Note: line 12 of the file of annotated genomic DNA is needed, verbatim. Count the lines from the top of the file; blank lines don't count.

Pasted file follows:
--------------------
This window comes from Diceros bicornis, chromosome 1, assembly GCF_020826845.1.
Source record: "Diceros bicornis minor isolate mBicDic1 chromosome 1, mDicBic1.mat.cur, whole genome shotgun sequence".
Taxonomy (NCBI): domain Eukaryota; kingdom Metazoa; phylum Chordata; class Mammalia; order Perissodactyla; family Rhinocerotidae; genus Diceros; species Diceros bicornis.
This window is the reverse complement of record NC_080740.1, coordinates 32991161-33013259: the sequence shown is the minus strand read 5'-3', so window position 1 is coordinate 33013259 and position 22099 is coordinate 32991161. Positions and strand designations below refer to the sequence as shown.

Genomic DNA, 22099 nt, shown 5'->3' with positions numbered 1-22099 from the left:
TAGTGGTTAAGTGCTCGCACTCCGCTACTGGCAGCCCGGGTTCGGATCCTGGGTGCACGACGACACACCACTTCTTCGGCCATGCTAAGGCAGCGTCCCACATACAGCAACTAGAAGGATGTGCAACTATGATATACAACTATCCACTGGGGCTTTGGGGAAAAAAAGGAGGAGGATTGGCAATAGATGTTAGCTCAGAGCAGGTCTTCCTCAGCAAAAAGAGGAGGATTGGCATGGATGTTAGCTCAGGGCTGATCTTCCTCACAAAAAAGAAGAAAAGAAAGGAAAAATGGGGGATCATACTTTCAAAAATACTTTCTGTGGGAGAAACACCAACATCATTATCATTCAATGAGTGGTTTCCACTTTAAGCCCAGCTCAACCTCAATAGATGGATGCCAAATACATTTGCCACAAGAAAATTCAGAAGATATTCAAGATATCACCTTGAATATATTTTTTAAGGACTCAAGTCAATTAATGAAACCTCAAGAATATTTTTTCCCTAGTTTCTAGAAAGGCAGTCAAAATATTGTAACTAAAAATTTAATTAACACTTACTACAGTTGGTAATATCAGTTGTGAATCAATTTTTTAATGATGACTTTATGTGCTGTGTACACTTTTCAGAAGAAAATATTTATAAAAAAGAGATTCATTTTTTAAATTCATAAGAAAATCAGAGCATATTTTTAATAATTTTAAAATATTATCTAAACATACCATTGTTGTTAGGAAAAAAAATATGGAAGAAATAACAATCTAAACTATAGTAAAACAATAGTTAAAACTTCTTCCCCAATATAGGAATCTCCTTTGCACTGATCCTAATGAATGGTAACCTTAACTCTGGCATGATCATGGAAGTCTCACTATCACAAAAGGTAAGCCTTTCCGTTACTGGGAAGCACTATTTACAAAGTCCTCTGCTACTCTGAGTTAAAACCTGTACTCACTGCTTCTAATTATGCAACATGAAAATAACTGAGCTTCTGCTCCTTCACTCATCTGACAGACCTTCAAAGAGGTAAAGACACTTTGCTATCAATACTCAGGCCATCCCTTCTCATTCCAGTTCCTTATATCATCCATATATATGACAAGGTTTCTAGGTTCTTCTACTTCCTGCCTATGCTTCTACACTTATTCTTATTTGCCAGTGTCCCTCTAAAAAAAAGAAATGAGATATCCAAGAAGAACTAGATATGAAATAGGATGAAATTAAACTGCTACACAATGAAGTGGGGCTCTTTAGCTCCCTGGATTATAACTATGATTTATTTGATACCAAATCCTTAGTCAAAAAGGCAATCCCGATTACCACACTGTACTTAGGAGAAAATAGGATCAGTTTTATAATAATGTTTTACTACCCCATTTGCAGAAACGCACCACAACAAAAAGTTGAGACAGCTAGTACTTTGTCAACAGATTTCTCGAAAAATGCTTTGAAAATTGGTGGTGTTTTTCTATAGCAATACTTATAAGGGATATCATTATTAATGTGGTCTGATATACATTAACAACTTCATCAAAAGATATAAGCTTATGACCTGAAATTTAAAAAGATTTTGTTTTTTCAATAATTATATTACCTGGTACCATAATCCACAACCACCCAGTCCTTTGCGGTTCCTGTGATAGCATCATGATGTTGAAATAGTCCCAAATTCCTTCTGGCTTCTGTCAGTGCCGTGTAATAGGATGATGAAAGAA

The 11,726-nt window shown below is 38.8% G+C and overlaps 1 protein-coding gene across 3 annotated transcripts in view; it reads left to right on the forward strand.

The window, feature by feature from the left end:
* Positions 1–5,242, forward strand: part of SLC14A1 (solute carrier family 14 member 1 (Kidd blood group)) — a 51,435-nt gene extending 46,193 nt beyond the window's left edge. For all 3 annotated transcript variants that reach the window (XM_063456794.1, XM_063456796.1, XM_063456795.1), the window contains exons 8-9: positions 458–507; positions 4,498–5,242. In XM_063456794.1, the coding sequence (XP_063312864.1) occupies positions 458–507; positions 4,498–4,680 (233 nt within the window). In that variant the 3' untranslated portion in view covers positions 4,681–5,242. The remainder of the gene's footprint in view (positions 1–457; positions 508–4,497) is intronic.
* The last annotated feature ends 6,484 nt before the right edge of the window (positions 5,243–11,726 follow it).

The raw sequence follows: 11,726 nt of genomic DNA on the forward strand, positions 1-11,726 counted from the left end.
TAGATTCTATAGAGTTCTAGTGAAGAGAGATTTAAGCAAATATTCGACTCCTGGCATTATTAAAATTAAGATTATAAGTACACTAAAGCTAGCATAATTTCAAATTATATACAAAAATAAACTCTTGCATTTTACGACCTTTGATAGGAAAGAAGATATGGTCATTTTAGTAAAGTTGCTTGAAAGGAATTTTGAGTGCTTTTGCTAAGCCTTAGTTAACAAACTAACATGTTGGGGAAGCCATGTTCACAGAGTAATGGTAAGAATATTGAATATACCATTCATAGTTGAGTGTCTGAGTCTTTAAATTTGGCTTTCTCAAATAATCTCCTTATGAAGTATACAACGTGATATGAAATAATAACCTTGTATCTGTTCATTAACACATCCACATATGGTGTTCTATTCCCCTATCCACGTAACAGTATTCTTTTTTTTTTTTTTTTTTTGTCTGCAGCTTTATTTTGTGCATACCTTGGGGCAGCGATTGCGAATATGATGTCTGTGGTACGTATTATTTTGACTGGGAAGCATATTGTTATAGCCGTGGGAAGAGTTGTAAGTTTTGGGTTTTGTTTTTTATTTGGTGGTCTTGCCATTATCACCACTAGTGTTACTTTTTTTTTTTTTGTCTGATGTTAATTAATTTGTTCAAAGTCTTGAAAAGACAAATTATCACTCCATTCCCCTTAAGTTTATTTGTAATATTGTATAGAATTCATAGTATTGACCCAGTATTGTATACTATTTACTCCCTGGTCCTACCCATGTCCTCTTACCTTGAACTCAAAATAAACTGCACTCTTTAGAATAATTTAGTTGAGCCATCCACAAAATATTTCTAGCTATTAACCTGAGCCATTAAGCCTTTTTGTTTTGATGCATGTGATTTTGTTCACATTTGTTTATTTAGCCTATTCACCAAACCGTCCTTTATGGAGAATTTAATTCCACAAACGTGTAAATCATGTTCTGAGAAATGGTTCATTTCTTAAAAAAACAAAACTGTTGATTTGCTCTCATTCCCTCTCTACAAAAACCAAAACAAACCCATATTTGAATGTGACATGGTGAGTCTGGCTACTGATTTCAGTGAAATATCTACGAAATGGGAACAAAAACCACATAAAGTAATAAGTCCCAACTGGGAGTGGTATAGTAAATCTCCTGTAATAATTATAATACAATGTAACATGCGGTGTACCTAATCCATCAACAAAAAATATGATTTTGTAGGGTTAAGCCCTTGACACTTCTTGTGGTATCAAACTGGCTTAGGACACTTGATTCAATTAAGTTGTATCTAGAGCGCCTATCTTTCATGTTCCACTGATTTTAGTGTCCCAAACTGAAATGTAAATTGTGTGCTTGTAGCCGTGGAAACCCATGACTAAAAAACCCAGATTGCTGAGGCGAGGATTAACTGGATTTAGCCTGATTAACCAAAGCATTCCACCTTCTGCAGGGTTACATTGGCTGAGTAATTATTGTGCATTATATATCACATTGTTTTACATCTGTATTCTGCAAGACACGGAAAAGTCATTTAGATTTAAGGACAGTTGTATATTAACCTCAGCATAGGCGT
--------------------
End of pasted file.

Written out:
TAGATTCTATAGAGTTCTAGTGAAGAGAGATTTAAGCAAATATTCGACTCCTGGCATTATTAAAATTAAGATTATAAGTACACTAAAGCTAGCATAATTTCAAATTATATACAAAAATAAACTCTTGCATTTTACGACCTTTGATAGGAAAGAAGATATGGTCATTTTAGTAAAGTTGCTTGAAAGGAATTTTGAGTGCTTTTGCTAAGCCTTAGTTAACAAACTAACATGTTGGGGAAGCCATGTTCACAGAGTAATGGTAAGAATATTGAATATACCATTCATAGTTGAGTGTCTGAGTCTTTAAATTTGGCTTTCTCAAATAATCTCCTTATGAAGTATACAACGTGATATGAAATAATAACCTTGTATCTGTTCATTAACACATCCACATATGGTGTTCTATTCCCCTATCCACGTAACAGTATTCTTTTTTTTTTTTTTTTTTTGTCTGCAGCTTTATTTTGTGCATACCTTGGGGCAGCGATTGCGAATATGATGTCTGTGGTACGTATTATTTTGACTGGGAAGCATATTGTTATAGCCGTGGGAAGAGTTGTAAGTTTTGGGTTTTGTTTTTTATTTGGTGGTCTTGCCATTATCACCACTAGTGTTACTTTTTTTTTTTTTGTCTGATGTTAATTAATTTGTTCAAAGTCTTGAAAAGACAAATTATCACTCCATTCCCCTTAAGTTTATTTGTAATATTGTATAGAATTCATAGTATTGACCCAGTATTGTATACTATTTACTCCCTGGTCCTACCCATGTCCTCTTACCTTGAACTCAAAATAAACTGCACTCTTTAGAATAATTTAGTTGAGCCATCCACAAAATATTTCTAGCTATTAACCTGAGCCATTAAGCCTTTTTGTTTTGATGCATGTGATTTTGTTCACATTTGTTTATTTAGCCTATTCACCAAACCGTCCTTTATGGAGAATTTAATTCCACAAACGTGTAAATCATGTTCTGAGAAATGGTTCATTTCTTAAAAAAACAAAACTGTTGATTTGCTCTCATTCCCTCTCTACAAAAACCAAAACAAACCCATATTTGAATGTGACATGGTGAGTCTGGCTACTGATTTCAGTGAAATATCTACGAAATGGGAACAAAAACCACATAAAGTAATAAGTCCCAACTGGGAGTGGTATAGTAAATCTCCTGTAATAATTATAATACAATGTAACATGCGGTGTACCTAATCCATCAACAAAAAATATGATTTTGTAGGGTTAAGCCCTTGACACTTCTTGTGGTATCAAACTGGCTTAGGACACTTGATTCAATTAAGTTGTATCTAGAGCGCCTATCTTTCATGTTCCACTGATTTTAGTGTCCCAAACTGAAATGTAAATTGTGTGCTTGTAGCCGTGGAAACCCATGACTAAAAAACCCAGATTGCTGAGGCGAGGATTAACTGGATTTAGCCTGATTAACCAAAGCATTCCACCTTCTGCAGGGTTACATTGGCTGAGTAATTATTGTGCATTATATATCACATTGTTTTACATCTGTATTCTGCAAGACACGGAAAAGTCATTTAGATTTAAGGACAGTTGTATATTAACCTCAGCATAGGCGT